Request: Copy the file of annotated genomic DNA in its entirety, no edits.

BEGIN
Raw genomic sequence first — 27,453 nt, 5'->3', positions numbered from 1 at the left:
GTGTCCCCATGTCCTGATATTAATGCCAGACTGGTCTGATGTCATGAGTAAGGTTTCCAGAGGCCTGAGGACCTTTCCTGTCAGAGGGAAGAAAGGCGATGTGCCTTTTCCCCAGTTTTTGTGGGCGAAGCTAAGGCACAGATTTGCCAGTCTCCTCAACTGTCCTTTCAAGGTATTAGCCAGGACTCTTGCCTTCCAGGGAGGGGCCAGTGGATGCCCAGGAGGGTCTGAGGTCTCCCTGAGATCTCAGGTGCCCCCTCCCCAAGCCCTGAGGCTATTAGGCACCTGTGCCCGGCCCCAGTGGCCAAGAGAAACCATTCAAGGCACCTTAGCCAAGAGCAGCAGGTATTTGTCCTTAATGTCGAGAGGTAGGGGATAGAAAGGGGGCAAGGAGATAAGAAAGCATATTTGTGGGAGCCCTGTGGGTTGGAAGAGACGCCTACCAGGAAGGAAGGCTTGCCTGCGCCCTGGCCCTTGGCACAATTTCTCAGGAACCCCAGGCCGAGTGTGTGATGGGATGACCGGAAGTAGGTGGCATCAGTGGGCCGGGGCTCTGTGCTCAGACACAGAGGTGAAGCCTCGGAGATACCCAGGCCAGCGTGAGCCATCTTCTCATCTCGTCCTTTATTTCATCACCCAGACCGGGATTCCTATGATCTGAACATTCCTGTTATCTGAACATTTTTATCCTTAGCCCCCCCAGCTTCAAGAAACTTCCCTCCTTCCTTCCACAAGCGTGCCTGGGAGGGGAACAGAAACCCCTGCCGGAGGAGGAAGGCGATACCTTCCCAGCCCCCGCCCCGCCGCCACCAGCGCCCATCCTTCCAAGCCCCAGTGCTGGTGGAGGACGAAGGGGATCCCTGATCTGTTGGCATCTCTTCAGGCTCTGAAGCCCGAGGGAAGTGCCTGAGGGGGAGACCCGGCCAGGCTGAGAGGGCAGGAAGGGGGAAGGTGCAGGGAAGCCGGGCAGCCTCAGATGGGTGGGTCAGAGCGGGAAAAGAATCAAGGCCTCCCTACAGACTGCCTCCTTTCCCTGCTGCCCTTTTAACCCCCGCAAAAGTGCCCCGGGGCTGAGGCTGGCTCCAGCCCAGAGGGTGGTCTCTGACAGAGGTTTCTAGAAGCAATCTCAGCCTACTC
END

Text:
Raw genomic sequence first — 27,453 nt, 5'->3', positions numbered from 1 at the left:
GTGTCCCCATGTCCTGATATTAATGCCAGACTGGTCTGATGTCATGAGTAAGGTTTCCAGAGGCCTGAGGACCTTTCCTGTCAGAGGGAAGAAAGGCGATGTGCCTTTTCCCCAGTTTTTGTGGGCGAAGCTAAGGCACAGATTTGCCAGTCTCCTCAACTGTCCTTTCAAGGTATTAGCCAGGACTCTTGCCTTCCAGGGAGGGGCCAGTGGATGCCCAGGAGGGTCTGAGGTCTCCCTGAGATCTCAGGTGCCCCCTCCCCAAGCCCTGAGGCTATTAGGCACCTGTGCCCGGCCCCAGTGGCCAAGAGAAACCATTCAAGGCACCTTAGCCAAGAGCAGCAGGTATTTGTCCTTAATGTCGAGAGGTAGGGGATAGAAAGGGGGCAAGGAGATAAGAAAGCATATTTGTGGGAGCCCTGTGGGTTGGAAGAGACGCCTACCAGGAAGGAAGGCTTGCCTGCGCCCTGGCCCTTGGCACAATTTCTCAGGAACCCCAGGCCGAGTGTGTGATGGGATGACCGGAAGTAGGTGGCATCAGTGGGCCGGGGCTCTGTGCTCAGACACAGAGGTGAAGCCTCGGAGATACCCAGGCCAGCGTGAGCCATCTTCTCATCTCGTCCTTTATTTCATCACCCAGACCGGGATTCCTATGATCTGAACATTCCTGTTATCTGAACATTTTTATCCTTAGCCCCCCCAGCTTCAAGAAACTTCCCTCCTTCCTTCCACAAGCGTGCCTGGGAGGGGAACAGAAACCCCTGCCGGAGGAGGAAGGCGATACCTTCCCAGCCCCCGCCCCGCCGCCACCAGCGCCCATCCTTCCAAGCCCCAGTGCTGGTGGAGGACGAAGGGGATCCCTGATCTGTTGGCATCTCTTCAGGCTCTGAAGCCCGAGGGAAGTGCCTGAGGGGGAGACCCGGCCAGGCTGAGAGGGCAGGAAGGGGGAAGGTGCAGGGAAGCCGGGCAGCCTCAGATGGGTGGGTCAGAGCGGGAAAAGAATCAAGGCCTCCCTACAGACTGCCTCCTTTCCCTGCTGCCCTTTTAACCCCCGCAAAAGTGCCCCGGGGCTGAGGCTGGCTCCAGCCCAGAGGGTGGTCTCTGACAGAGGTTTCTAGAAGCAATCTCAGCCTACTC